The granulocyte/macrophage colonystimulating factor (GM-CSF) receptor (GMR) is a heterodimeric receptor expressed by myeloid lineage cells. In this study we have investigated domains of the GMR β-chain (GMRβ) involved in maintaining cellular viability. Using a series of nested GMRβ deletion mutants, we demonstrate that there are at least two domains of GMRβ that contribute to viability signals. Deletion of amino acid residues 626-763 causes a viability defect that can be rescued with fetal calf serum (FCS). Deletion of residues 518-626, in contrast, causes a further decrement in viability that can be only partially compensated by the addition of FCS. GMRβ truncated proximal to amino acid 517 will not support long-term growth under any conditions. Site-directed mutagenesis of tyrosine-750 (Y750), which is contained within the distal viability domain, to phenylalanine eliminates all demonstrable tyrosine phosphorylation of GMRβ. Cell lines transfected with mutant GMRβ (Y750 → F) have a viability disadvantage when compared to cell lines containing wild-type GMR that is partially rescued by the addition of FCS. We studied signal transduction in mutant cell lines in an effort to identify pathways that might participate in the viability signal. Although tyrosine phosphorylation of JAK2, SHPTP2, and Vav is intact in Y750 → F mutant cell lines, Shc tyrosine phosphorylation is reduced. This suggests a potential role for Y750 and potentially She in a GM-CSF-induced signaling pathway that helps maintain cellular viability.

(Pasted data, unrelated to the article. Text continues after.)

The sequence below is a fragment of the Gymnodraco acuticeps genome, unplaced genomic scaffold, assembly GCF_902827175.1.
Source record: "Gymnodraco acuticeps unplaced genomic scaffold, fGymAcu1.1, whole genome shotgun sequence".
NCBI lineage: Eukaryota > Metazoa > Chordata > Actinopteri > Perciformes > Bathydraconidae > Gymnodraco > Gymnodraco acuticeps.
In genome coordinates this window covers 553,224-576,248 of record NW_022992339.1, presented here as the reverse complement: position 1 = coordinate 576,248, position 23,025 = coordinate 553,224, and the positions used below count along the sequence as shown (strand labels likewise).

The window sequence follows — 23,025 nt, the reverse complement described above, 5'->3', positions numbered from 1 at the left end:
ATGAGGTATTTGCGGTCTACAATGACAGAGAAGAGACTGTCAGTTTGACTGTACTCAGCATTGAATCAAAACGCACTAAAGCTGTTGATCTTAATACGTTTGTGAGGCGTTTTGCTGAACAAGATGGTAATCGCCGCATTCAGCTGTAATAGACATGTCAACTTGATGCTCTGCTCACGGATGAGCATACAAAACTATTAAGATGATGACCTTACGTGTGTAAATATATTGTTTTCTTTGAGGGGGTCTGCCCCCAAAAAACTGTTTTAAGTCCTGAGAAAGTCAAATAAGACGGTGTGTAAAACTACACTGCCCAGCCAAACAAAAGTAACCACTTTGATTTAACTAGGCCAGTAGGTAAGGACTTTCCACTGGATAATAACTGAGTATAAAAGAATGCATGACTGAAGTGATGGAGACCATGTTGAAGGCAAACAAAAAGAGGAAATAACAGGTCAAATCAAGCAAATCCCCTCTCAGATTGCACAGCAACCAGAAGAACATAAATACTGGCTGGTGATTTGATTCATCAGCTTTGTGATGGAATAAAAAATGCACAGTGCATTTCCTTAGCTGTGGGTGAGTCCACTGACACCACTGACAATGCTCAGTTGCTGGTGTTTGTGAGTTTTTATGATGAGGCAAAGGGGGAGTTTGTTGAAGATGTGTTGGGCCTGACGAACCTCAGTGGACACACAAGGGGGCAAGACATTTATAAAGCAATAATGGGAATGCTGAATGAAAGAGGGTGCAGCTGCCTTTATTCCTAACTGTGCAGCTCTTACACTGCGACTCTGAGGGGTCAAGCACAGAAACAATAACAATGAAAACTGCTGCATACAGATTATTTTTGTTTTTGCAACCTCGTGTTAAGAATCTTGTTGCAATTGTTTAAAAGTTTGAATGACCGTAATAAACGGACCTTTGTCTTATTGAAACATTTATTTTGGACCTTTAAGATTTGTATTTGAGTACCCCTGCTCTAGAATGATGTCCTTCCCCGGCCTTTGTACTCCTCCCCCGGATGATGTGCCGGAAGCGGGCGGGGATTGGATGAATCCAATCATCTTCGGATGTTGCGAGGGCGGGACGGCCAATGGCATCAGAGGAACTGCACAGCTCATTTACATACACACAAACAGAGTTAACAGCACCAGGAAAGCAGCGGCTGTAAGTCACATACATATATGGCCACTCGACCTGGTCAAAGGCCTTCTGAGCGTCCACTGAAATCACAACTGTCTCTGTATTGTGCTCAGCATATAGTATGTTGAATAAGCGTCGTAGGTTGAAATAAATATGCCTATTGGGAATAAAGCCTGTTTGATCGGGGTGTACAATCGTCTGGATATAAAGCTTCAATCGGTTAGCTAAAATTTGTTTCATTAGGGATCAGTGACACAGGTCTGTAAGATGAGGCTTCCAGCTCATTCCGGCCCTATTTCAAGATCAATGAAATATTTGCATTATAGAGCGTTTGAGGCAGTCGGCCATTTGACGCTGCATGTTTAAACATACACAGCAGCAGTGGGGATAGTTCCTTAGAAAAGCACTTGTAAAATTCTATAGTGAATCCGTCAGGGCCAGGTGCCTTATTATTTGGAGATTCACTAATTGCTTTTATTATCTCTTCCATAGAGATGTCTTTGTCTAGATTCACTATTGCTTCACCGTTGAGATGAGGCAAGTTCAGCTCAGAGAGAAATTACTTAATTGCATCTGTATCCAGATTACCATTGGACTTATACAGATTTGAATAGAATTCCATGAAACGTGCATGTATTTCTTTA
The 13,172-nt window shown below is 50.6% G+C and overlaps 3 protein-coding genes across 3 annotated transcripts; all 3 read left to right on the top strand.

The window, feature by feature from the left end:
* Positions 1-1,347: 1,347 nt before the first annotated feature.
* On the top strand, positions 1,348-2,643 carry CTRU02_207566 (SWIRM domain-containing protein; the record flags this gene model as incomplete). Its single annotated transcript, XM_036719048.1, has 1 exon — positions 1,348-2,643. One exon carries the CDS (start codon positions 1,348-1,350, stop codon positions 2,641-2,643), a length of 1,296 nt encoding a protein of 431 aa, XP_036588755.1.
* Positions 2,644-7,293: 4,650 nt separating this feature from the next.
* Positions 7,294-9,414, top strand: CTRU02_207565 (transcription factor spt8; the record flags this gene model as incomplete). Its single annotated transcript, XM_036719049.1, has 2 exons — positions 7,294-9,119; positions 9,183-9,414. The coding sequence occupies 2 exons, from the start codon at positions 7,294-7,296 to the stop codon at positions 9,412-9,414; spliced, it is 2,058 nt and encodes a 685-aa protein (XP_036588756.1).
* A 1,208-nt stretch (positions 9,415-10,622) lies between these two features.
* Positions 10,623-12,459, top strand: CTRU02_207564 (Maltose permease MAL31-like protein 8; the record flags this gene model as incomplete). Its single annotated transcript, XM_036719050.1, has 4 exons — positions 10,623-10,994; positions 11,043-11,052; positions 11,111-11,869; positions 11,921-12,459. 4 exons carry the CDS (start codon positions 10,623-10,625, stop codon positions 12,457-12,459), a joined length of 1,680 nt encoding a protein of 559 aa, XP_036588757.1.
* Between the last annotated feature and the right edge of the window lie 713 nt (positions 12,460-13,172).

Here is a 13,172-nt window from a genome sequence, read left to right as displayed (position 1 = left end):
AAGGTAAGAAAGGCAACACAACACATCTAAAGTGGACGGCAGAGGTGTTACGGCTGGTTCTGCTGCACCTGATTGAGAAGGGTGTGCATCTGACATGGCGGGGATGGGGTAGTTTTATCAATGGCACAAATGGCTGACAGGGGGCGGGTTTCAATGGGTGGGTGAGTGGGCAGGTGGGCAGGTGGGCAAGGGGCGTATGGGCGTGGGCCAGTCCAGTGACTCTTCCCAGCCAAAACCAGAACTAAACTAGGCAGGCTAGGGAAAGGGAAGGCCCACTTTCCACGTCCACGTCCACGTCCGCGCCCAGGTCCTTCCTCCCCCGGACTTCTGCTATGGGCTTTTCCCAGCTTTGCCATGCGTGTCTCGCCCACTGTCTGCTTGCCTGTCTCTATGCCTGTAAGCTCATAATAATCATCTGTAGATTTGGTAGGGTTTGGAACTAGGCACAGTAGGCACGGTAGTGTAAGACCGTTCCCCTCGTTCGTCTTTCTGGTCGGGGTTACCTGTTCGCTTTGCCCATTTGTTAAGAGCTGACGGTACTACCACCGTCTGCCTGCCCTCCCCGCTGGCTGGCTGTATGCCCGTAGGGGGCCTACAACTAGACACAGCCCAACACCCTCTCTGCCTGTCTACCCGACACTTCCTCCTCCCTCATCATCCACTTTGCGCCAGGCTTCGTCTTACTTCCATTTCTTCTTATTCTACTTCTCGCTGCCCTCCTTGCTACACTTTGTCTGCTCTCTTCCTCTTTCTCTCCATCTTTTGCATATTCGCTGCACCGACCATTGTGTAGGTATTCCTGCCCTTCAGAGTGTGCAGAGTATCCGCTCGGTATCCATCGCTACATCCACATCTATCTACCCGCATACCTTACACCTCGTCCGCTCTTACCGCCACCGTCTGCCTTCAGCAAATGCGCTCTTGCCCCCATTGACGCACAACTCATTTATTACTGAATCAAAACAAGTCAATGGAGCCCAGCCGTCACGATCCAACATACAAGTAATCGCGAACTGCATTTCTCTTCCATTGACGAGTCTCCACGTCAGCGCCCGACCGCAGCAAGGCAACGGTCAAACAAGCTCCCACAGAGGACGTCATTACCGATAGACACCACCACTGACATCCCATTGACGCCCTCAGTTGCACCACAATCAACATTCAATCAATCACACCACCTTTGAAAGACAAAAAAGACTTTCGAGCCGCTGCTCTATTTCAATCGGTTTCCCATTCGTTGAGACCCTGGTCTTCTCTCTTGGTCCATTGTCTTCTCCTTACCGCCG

|Original language||English (US)|
|Number of pages||5|
|Journal||Proceedings of the National Academy of Sciences of the United States of America|
|State||Published - Sep 12 1995|
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